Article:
Blog 6.11.2017

How design helps create value – for all stakeholders

Good to see you here! We have no doubt this post has good information, but please keep in mind that it is over 7 years old.

After a long week of hard work Mark was finally ready to execute the final tests on his laptop. A few taps on the keyboard activated the screen and progress bars started slowly moving. Mark was confident that all would go as planned and he was happy to give a demonstration of his skills to the audience who were mainly dressed in black suits and white helmets. Renewing the production lines in a local factory had been a significant investment. Project manager Mr Jokinen, standing next to Mark, was waiting anxiously for Mark to nod as a sign that everything would be ready to start the production. Mark was looking at his laptop and all the tests had been completed successfully, although there was one warning message. Mr Jokinen was happy to push the start button and the audience started cheering as the production successfully started.

Mark, in his 40’s, is a recognized expert in his field of engineering automation. He is trusted by his bosses and clients. He plays a critical role in large factory automation projects. There are multiple members in the team but for final integrations, he is the subject area expert who is familiar with the software tools and factory specific configurations. There are few people with similar competencies within their company but they don’t get too many opportunities for interaction. It has taken years for Mark to gain the practical knowledge and skills to master all tools and information. He has been very active contacting software companies to request new features for engineering tools. The majority of his ideas have been implemented over the years and the introduction of new technologies have cut many days from project installations. However, the software tools and installation process have grown to be quite complicated.
Recently Mark hasn’t been very satisfied with his job. He does his job well but feels that he hasn’t been able to create any major improvements in the broader sense. His bosses treat him as a wizard but recently, the reason for this has been more related to their lack of interest to understand Mark’s work than his performance in solving complex problems. As a consequence of this Mark has been thinking about the possibility of getting into teaching which he enjoyed during the last years of his studies at university helping freshmen.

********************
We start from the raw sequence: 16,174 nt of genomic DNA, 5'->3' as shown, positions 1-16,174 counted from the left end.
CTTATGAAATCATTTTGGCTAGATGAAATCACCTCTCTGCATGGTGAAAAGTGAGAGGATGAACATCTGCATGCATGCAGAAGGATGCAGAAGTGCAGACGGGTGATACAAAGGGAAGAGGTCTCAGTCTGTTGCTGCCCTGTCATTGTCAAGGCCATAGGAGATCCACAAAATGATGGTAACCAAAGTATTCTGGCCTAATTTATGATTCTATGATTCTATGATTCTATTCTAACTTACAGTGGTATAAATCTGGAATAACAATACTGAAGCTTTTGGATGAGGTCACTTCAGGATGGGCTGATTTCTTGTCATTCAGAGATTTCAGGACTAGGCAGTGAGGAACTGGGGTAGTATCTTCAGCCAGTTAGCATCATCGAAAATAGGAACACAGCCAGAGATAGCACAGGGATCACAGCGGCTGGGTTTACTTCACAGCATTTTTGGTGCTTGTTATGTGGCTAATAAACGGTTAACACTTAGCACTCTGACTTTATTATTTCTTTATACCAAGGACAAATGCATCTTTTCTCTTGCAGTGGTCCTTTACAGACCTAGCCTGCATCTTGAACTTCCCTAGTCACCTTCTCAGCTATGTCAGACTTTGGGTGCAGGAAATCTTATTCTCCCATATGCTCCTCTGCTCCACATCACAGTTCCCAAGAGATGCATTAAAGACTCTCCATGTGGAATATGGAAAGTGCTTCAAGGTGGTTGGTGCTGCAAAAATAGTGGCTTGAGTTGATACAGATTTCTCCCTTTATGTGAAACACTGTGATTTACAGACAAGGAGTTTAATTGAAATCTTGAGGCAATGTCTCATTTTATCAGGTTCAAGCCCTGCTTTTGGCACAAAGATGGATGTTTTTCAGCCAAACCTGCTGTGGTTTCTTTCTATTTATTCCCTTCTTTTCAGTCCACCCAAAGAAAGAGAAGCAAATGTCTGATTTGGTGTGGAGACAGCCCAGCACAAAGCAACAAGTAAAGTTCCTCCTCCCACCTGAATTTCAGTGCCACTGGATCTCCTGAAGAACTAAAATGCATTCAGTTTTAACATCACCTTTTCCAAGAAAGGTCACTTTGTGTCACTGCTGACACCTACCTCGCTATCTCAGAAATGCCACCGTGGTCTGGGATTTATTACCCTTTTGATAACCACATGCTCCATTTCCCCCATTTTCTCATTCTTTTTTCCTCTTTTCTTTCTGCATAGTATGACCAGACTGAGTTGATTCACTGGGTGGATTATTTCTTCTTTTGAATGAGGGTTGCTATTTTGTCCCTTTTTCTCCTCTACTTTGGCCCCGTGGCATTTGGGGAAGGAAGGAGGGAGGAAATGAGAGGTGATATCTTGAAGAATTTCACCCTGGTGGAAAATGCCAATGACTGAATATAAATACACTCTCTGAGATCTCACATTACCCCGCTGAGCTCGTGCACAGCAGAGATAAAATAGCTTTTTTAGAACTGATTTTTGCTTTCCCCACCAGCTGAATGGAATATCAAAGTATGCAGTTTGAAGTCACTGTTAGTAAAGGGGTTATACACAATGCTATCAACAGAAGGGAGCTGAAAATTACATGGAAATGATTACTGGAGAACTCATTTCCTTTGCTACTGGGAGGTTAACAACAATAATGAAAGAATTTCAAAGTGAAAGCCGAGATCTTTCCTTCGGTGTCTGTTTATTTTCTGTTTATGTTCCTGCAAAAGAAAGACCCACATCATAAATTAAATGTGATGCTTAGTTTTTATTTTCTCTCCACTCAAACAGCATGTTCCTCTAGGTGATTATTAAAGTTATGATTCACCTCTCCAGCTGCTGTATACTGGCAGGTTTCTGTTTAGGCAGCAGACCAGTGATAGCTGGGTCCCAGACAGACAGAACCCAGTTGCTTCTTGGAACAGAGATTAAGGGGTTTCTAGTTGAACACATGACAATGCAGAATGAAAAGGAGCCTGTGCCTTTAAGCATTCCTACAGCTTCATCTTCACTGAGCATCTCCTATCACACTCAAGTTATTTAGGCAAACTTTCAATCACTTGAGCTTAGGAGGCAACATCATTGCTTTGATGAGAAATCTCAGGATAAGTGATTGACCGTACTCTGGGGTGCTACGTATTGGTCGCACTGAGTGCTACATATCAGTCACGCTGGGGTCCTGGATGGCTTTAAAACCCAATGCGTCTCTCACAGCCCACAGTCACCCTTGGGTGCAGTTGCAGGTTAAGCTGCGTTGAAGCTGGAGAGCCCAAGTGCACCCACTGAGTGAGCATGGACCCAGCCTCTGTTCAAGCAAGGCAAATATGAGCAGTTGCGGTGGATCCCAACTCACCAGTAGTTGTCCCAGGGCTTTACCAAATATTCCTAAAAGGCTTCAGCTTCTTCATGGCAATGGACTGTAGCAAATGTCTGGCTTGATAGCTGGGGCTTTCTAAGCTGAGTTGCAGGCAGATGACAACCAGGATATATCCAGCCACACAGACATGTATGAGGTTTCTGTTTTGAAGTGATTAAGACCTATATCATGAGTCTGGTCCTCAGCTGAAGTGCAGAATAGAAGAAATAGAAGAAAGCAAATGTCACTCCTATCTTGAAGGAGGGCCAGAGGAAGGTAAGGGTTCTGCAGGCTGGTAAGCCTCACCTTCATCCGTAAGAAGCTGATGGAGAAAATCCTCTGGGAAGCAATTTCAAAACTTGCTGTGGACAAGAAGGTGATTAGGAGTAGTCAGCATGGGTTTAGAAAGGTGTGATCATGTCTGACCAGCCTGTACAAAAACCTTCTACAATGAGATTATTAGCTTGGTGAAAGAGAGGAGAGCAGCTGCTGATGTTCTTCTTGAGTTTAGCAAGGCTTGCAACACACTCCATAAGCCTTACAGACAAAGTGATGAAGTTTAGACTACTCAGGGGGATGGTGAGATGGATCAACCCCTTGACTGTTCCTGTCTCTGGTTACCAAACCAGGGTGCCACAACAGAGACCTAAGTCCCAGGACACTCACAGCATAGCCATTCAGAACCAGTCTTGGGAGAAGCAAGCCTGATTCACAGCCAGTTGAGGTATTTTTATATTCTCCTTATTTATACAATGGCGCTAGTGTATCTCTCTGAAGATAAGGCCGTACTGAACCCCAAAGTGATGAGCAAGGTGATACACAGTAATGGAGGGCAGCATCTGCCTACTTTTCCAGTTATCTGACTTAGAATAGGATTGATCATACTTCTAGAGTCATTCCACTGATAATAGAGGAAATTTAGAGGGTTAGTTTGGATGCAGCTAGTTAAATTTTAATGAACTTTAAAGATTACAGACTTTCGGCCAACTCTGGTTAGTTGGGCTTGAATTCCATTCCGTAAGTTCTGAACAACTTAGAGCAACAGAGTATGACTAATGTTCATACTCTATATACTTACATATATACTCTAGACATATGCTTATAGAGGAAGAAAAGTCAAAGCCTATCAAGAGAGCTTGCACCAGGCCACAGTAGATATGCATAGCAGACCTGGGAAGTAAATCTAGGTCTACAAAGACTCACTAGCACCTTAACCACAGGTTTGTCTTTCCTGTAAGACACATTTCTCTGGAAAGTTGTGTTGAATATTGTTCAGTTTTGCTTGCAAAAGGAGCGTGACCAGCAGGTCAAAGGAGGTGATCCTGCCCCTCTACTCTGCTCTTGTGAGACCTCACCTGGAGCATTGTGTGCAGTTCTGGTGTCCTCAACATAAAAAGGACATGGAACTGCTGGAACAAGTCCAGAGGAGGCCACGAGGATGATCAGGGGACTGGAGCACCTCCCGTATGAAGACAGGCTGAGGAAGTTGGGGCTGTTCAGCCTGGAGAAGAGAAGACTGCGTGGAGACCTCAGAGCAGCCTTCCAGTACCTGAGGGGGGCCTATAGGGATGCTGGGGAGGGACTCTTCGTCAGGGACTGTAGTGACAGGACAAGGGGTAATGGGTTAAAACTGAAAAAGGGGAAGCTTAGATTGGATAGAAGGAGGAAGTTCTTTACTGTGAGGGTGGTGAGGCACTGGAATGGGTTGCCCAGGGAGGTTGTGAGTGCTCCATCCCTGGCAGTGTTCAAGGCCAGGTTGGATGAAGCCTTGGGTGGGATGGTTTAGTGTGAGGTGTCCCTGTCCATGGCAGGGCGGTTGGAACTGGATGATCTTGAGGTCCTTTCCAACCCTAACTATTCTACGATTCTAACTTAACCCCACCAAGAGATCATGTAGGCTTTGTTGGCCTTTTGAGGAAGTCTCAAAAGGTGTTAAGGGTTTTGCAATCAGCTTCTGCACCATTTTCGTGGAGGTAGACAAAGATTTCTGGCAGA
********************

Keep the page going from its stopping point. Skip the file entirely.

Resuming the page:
The ‘Mark’ Persona – an imaginary representation of a real user group based on user research data.

There are also other types of user groups involved in the same process. Mark is a good example of a user who has been benefitting from the incremental development of technology. Growing a digital layer on top of physical products has been contributing significantly to the speed and efficiency of his work. Still, the added value of technological development has been focused on the rational dimensions of value. This has been the result of years of technological development in many fields. Designers have been part of the development but their focus has been primarily dedicated to consumerism rather than value creation.

Today design is focused on gathering user insight and integrating that insight throughout the development of better businesses, processes, services and products.

Imagine we needed to design better processes and tools for Mark

  • Could we come up with solutions which would allow Mark to understand and share his role in a bigger context?
  • Could we let him share some of his experience with other experts, maybe even outside his team?
  • Could we, somehow, make him more satisfied with his work?
  • Could we build a system to support his other motivation for teaching as well?

Evolving the role of the users (customers) within value creation is a fundamental design concern. Including customers as part of value co-creation will open up opportunities to better address more subjective dimensions of value. We must acknowledge customers as humans, rather than rational actors, belonging to a social process.

Digital transformation will create new opportunities for value creation

In order to do this transformation successfully, we believe that systematically gathering customer insight, developing the role of the customer from consumer to co-creator, and transforming the organization to better manage value creation are essential steps.

The focus of design is value creation – for all stakeholders

Blog series “Digital Companion”

In blog series “Digital Companion” Gofore’s expert services managers explain how digitalization turns from festive speeches into actions. Change is accelerating exponentially right now. In this change, organizations require assistance with project management, leadership, service design, graphic design, programming and data analysis. This – and as a cherry on the top cloud infrastructure management – can all be provided by Gofore.

Previous posts in the blog series:


Back to top